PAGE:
President Biden said Monday that the Republican Party is now “vastly diminished in numbers,” and that the wing led by former President Donald Trump represents “a significant minority of the American people.”
At a news conference held at NATO headquarters in Brussels, Biden was asked by Washington Post reporter Anne Gearan what assurances he could give to Western allies alarmed by the power Trump still wields among his supporters, even after the Jan. 6 riot at the U.S. Capitol.
“What I’m saying to them is ‘Watch me,’” Biden responded. “They [the allies], like I do, believe that the American people are not going to sustain that kind of behavior.”
Biden went on to describe the Republican Party as a shrinking force in American politics.
“I think it’s appropriate to say that the Republican Party is vastly diminished in numbers,” he said. “The leadership of the Republican Party is fractured, and the Trump wing of the party is the bulk of the party, but it makes up a significant minority of the American people.”
A recent Gallup poll would appear to confirm Biden’s assessment. The GOP is facing its smallest share of Republican identifiers, down to 25 percent, since 2018, according to the poll, which was released in early April. While 49 percent of Americans identified as Democrats or as independents who leaned toward the Democratic Party, just 40 percent surveyed said they identified as either Republicans or leaned Republican, the largest gap since 2012.
“I would suggest that the leaders I’m dealing with in NATO and the G-7 are leaders who know our recent history, know generically the character of the American people and know where the vast center of the public stands — not Democrat/Republican, but who we are,” Biden said.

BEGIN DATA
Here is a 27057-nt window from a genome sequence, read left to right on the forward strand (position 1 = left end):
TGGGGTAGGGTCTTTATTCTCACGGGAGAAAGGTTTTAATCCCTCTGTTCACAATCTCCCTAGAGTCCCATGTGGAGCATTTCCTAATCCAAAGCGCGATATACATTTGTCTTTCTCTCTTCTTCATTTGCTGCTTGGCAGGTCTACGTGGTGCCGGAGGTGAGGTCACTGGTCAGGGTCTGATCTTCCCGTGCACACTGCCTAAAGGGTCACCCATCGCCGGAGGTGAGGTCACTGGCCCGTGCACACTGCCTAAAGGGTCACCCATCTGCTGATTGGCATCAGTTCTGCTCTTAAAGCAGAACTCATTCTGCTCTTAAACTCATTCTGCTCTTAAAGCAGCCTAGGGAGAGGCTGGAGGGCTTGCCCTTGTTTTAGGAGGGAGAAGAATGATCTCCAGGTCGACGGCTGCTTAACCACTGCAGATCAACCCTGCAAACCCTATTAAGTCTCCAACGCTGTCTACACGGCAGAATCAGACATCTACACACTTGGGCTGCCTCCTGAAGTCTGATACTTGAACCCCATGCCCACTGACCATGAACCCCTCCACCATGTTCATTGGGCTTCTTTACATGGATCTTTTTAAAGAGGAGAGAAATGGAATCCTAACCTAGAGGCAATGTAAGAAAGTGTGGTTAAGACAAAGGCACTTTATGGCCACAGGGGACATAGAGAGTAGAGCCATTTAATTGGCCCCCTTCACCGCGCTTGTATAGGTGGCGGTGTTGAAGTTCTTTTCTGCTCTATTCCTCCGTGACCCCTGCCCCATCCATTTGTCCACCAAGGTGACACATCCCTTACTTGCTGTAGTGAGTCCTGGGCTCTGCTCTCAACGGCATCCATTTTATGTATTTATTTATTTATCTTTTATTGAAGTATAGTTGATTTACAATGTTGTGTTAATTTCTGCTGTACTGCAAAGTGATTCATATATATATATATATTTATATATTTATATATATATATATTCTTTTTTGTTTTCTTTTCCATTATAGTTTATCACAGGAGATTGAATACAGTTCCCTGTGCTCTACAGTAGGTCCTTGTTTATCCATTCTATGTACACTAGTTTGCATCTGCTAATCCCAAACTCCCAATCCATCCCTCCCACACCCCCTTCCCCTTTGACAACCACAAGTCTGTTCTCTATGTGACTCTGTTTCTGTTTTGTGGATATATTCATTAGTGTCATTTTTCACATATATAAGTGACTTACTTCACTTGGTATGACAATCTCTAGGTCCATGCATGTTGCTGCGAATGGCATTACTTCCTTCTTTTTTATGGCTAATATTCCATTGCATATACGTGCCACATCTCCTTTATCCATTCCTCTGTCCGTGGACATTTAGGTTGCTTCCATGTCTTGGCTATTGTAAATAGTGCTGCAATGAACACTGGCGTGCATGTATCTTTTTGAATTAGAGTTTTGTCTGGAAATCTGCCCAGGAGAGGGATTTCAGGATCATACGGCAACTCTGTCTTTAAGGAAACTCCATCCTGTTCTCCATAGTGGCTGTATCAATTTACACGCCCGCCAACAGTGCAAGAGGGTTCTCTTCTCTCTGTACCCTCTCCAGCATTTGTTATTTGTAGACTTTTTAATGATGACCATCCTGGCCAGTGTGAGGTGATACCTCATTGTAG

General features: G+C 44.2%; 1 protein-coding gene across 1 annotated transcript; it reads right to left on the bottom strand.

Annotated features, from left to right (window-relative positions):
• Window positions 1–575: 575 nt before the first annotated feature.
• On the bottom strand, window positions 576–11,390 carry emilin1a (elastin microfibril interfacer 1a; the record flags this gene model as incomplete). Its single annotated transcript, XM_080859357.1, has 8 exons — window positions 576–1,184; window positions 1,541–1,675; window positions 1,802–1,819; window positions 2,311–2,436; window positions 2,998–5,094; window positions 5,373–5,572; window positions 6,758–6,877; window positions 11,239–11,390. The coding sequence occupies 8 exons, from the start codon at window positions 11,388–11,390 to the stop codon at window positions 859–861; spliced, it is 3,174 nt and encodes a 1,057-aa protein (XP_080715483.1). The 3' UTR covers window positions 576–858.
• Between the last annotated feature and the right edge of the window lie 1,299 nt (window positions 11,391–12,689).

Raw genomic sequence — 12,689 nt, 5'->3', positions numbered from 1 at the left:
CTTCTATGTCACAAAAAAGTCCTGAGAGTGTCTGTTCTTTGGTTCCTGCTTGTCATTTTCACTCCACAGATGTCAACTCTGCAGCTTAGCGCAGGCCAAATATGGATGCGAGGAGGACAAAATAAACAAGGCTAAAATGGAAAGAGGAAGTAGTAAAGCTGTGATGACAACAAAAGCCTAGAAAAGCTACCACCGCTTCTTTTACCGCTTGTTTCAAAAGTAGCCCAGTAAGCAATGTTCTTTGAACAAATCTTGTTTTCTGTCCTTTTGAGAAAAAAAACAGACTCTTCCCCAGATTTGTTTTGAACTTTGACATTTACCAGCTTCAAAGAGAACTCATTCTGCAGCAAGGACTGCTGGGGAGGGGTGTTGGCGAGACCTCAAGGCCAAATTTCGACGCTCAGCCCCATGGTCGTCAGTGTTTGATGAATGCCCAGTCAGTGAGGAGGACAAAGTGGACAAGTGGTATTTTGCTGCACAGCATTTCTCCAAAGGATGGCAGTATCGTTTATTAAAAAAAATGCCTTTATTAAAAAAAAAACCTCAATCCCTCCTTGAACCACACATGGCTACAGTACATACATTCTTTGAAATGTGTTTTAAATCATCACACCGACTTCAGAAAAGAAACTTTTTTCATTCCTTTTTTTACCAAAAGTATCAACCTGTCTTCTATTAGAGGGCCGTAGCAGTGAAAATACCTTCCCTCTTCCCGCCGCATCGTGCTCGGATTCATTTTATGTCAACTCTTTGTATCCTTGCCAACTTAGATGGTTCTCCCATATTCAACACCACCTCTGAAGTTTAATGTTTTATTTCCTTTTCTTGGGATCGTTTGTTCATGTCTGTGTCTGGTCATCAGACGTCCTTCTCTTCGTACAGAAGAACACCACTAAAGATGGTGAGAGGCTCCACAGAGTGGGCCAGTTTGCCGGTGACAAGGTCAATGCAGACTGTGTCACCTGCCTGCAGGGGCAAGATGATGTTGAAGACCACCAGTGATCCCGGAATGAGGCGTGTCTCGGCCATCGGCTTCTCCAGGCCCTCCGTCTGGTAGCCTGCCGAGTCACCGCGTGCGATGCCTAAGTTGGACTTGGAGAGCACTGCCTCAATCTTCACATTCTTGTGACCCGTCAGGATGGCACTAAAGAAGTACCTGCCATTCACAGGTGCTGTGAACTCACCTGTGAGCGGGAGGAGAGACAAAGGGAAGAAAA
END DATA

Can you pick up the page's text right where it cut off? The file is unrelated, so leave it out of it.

On his first foreign trip as president, Biden also attributed the successful COVID-19 vaccination push to the character of the American people, praising them for “standing up and saying what we believe to be the case, not engaging in the overwhelming hyperbole that gets engaged in by so many today. ... When I said I was going to deal with beating the virus, I was going to focus on that, I was going to get millions of shots in people’s arms, it wasn’t me. I just knew the American people.”
Biden also didn’t shy away from taking direct shots at Trump, who turned 75 on Monday, portraying him as a leader whose time has passed.
“What’s happened in terms of the consequence of President Trump’s phony populism has happened,” Biden said before turning his focus to Republican efforts to block the creation of a bipartisan congressional commission to investigate the Jan. 6 riot. “It is disappointing that so many of my Republican colleagues in the Senate who I know better have been reluctant to take on, for example, an investigation, because they are worried about being primaried. In the end, we’ve been through periods like this in American history before where there has been this reluctance to take a chance on your reelection because of the nature of your party’s politics at the moment. I think this is passing; I don’t mean easily passing. That’s why it’s so important that I succeed in my agenda.”
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